Every modification to a schedule must satisfy the above constraints; attempting to proceed with a modification that violates these constraints triggers an exception. The following functions facilitate the desired level of control.

  • update_location() - changes the currently set location of an activity to a new location of the user’s choice
  • cancel_activity() - uses the built-in activity cancellation function, to relocate the activity to the agent’s household.
  • adjust_start_time() - move the start time of an agent’s activity to some other time.
  • adjust_end_time() - move the end time of an agent’s activity to some other time.
  • adjust_time() - move both the start and end times, useful if the user wishes to shift the entirety of the activity to some completely new timeslot.
  • delete_activity() - cancel an activity, then backfill it in the schedule with idle time.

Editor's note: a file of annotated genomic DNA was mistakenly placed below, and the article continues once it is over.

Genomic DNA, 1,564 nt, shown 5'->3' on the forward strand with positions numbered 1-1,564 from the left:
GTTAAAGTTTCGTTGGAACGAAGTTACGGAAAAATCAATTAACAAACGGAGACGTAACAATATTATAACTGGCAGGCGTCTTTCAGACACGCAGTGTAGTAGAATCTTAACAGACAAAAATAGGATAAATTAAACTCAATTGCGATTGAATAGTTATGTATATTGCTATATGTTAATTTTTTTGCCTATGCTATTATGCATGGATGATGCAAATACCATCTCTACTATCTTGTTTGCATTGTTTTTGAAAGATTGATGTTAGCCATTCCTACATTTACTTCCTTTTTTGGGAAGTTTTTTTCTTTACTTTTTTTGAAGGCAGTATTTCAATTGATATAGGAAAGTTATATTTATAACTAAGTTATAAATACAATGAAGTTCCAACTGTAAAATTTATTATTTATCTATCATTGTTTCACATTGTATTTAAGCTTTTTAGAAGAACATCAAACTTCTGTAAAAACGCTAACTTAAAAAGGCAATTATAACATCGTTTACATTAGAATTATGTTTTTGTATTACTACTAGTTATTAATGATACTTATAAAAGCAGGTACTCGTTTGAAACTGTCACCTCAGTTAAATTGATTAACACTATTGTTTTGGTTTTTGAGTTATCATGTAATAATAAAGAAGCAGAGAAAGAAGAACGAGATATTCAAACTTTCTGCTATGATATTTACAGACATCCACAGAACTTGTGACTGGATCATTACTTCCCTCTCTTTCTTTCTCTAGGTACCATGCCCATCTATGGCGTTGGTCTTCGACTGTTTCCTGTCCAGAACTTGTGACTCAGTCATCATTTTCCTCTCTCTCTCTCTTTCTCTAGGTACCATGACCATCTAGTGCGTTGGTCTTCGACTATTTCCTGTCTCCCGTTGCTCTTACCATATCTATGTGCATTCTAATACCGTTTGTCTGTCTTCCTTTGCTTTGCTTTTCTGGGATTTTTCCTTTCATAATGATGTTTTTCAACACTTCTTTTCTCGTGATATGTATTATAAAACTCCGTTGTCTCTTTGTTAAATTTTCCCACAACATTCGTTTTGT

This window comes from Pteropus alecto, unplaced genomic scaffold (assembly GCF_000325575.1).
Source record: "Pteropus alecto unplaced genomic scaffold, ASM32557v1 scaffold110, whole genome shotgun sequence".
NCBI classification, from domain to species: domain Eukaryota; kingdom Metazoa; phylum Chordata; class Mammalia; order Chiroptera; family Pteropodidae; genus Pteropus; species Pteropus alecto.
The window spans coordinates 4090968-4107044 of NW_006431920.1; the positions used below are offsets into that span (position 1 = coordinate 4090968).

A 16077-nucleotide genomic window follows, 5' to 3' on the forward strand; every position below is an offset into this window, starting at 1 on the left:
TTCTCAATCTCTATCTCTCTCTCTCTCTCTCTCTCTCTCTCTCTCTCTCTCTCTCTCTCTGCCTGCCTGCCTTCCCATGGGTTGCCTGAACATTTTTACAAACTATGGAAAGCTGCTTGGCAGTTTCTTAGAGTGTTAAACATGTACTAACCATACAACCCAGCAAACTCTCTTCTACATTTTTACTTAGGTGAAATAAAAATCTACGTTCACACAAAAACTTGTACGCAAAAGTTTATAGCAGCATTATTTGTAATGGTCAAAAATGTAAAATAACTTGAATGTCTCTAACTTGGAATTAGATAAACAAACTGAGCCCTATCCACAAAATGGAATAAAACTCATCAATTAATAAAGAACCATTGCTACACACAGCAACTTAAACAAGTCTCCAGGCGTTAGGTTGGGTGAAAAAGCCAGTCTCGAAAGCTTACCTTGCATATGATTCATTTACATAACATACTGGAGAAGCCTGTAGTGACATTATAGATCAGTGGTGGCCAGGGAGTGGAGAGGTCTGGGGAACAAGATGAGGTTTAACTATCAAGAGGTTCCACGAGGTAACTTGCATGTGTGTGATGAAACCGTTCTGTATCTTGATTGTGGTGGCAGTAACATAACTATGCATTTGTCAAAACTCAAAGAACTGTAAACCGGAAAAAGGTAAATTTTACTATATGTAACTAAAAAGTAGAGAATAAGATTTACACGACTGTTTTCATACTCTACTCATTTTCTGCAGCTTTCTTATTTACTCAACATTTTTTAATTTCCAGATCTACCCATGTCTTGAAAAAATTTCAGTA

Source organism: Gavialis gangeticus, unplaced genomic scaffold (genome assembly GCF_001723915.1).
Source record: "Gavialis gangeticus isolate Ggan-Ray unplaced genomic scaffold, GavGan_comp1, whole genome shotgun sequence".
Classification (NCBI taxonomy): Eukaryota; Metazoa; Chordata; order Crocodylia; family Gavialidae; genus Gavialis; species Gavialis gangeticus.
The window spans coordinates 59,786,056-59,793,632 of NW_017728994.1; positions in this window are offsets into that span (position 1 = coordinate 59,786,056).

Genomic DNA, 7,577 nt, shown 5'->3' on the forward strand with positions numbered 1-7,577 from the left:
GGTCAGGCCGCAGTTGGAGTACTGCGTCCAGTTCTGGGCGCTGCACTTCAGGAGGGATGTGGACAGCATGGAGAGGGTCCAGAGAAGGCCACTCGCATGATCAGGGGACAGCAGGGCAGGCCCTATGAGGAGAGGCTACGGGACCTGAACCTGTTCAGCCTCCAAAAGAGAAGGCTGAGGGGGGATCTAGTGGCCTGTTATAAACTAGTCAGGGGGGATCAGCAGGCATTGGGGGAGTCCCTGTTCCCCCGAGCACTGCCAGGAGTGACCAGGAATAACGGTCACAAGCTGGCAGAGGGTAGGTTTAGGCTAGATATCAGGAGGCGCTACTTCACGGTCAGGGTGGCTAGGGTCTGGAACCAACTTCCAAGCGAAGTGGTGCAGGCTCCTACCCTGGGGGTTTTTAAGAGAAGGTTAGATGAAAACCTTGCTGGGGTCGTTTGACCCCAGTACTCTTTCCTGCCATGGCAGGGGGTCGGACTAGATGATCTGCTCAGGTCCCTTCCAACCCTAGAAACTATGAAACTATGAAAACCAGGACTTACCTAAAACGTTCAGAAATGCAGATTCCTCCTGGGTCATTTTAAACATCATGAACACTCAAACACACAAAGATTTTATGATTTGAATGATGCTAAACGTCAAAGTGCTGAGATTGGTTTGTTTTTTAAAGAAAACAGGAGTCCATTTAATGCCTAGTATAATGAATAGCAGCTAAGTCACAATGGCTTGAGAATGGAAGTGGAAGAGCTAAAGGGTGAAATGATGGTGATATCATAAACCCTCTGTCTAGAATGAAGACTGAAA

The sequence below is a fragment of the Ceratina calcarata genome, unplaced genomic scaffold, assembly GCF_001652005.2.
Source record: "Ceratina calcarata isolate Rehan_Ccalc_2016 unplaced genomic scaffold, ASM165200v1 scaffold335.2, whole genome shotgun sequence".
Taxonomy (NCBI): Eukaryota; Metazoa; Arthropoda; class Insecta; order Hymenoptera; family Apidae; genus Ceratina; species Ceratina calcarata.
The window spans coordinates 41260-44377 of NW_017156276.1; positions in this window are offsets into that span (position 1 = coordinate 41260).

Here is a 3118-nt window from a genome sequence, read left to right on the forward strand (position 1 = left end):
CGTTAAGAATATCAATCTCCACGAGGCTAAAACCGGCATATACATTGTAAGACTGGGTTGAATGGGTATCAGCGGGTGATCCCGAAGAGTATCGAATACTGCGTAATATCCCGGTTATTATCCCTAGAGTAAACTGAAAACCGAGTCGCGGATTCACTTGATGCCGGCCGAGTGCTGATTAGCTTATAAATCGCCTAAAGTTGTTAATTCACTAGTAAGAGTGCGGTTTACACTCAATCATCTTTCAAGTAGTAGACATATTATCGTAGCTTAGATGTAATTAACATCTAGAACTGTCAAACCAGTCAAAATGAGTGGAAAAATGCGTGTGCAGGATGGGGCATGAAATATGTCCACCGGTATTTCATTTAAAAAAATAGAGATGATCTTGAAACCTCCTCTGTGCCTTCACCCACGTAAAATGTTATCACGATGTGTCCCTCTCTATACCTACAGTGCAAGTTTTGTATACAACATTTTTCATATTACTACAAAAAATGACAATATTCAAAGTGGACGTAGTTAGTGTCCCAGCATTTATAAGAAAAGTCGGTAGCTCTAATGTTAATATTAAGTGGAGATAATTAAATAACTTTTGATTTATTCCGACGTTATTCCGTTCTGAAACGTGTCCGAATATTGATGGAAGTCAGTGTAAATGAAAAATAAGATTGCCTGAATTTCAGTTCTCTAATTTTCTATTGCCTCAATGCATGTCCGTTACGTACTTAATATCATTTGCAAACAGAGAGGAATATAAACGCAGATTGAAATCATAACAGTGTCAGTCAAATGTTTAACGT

• insert_activity() - Inserts an activity into existing idle time.

The final phase of this project’s approach was to encapsulate the simulator into a web application and produce a viable front-end for the user to interact with. Initially, the goal here was to use Flask for the backend and either React, Angular, or Vue.js for the frontend, with JSON being used as an intermediary to communicate between the two halves. Due to time constraints, this approach was dropped. Instead, the Streamlit API for Python was adopted due to the speed at which one can develop and deploy web interfaces. The resulting interface included a visualization of the current simulation state, a terminal readout for viewing the output of the COVI-AgentSim application, and a set of editing/control widgets to interact with the current simulation state.